The New York Stock Exchange (NYSE) recently filed a proposal with the Securities and Exchange Commission (SEC) to delete Rule 312.07 of its listing standards. The historically controversial shareholder voting rule currently defines "shareholder approval" as a majority of the votes cast on a matter, provided that the total votes cast on the matter represent over 50% in interest of all shares entitled to vote on the proposal. The voting standard applies to disclosures under NYSE Rules 303A-08 and 312.03.
Rule 303A-08 requires shareholder approval of equity compensation plans and material amendments to such plans. Rule 312.03(c) requires shareholder approval of the issuance or sale of common stock if (1) the common stock has, or will have, voting power equal to or greater than 20% of the voting power outstanding before the issuance of such stock, or (2) the number of shares of common stock to be issued is or will be equal to or greater than 20% of the number of shares of common stock outstandingbefore the issuance of the common stock.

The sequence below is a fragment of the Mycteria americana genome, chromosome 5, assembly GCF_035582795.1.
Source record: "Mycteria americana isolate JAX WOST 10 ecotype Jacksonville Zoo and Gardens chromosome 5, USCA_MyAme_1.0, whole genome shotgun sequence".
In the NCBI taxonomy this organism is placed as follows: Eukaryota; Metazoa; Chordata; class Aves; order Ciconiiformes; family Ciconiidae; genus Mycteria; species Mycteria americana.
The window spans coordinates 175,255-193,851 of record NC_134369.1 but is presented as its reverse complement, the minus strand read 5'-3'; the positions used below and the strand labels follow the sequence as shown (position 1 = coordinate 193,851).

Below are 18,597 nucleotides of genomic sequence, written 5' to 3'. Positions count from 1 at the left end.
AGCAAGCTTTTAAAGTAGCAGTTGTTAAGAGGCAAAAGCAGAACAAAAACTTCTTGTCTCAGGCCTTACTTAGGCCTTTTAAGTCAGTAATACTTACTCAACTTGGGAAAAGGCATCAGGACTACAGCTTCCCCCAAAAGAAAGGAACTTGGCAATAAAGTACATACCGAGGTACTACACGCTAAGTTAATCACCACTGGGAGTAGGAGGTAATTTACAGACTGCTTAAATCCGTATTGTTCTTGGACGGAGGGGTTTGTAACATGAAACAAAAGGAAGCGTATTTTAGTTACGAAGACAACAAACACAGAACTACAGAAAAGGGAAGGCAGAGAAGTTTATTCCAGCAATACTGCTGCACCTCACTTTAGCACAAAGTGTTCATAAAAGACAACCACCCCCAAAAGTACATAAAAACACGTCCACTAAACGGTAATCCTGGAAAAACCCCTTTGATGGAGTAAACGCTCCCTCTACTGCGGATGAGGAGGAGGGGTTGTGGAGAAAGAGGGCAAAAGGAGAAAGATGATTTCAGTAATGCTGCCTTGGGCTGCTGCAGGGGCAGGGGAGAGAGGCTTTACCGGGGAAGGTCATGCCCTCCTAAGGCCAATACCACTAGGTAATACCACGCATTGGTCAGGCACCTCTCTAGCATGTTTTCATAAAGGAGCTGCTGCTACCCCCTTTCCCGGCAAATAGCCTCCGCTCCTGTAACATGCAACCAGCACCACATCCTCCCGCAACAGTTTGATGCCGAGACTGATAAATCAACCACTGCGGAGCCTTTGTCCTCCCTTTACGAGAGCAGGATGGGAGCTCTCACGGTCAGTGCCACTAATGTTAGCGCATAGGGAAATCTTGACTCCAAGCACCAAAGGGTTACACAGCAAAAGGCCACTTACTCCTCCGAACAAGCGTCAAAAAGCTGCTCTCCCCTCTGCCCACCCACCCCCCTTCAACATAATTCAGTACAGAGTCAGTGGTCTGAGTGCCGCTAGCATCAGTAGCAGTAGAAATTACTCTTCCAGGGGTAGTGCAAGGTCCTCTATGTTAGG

Rule 312.07 has been problematic because it treats abstentions and broker non-votes differently for quorum purposes than may be required under the listed company's bylaws and state corporate laws. Most state laws do not count abstentions and broker non-votes as votes against the proposal. Under most state laws, broker non-votes may be considered present for quorum purposes but not treated as votes for or against the proposal and not counted as shares entitled to vote. Thus, a smaller number of "for" votes will be required in order to obtain a majority under state law than would be required under the NYSE rule. NYSE-listed companies have struggled to comply with the dual-voting standard when crafting proxy disclosure language regarding voting results for equity compensation plans and additional stock issuance. The NASDAQ Stock Market rules do not contain any similar requirement.
If approved, the rule change would begin to impact prospective disclosure regarding applicable proposals for shareholder votes cast during the second quarter of 2013.